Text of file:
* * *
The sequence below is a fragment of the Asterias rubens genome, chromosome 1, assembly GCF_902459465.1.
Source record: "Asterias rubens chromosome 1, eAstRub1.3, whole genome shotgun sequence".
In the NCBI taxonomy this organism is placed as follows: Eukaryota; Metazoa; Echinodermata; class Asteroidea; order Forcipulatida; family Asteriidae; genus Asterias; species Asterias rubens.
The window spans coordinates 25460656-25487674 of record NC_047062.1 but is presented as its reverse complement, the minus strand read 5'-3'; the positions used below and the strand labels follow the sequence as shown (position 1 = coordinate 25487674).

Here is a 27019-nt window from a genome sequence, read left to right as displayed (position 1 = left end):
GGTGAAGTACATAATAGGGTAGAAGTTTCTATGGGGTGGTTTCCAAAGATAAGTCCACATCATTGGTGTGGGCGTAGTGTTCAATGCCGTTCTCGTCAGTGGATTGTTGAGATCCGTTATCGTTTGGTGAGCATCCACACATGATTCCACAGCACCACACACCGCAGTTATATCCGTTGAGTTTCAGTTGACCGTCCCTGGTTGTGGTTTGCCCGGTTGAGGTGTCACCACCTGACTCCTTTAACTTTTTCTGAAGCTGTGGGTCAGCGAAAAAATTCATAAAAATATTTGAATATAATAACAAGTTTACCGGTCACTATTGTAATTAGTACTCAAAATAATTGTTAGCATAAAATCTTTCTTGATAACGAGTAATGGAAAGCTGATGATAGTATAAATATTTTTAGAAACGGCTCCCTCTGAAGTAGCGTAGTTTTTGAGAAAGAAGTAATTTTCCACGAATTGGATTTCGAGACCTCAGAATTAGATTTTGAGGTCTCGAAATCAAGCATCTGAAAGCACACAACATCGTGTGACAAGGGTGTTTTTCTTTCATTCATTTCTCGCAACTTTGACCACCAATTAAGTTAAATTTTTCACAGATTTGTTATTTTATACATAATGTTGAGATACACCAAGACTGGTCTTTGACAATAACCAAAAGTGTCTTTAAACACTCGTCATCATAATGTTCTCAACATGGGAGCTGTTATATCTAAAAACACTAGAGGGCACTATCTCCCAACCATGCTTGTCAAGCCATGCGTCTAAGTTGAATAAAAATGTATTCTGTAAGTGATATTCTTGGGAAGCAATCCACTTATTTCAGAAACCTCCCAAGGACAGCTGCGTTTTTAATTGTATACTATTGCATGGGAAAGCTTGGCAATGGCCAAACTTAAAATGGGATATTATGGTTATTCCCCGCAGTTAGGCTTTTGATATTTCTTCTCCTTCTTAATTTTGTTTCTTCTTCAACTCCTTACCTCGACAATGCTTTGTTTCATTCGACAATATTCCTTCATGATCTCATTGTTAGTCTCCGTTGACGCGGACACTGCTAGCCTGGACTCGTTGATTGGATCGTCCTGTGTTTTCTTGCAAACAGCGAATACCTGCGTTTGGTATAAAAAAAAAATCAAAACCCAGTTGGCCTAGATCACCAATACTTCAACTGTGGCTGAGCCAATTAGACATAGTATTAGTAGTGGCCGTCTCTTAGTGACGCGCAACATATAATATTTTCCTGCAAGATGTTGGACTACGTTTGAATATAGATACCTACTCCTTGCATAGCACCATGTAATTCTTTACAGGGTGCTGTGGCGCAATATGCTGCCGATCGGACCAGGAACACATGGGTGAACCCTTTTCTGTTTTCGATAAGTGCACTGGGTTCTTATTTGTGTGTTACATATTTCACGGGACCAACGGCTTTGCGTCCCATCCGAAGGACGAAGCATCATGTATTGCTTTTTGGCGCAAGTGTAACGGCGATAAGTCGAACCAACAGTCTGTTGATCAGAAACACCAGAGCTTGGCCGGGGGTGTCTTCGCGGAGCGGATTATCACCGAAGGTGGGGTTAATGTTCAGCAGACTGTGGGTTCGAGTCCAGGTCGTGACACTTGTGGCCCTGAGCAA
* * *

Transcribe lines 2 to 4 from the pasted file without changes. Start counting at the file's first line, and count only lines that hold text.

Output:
Source record: "Asterias rubens chromosome 1, eAstRub1.3, whole genome shotgun sequence".
In the NCBI taxonomy this organism is placed as follows: Eukaryota; Metazoa; Echinodermata; class Asteroidea; order Forcipulatida; family Asteriidae; genus Asterias; species Asterias rubens.
The window spans coordinates 25460656-25487674 of record NC_047062.1 but is presented as its reverse complement, the minus strand read 5'-3'; the positions used below and the strand labels follow the sequence as shown (position 1 = coordinate 25487674).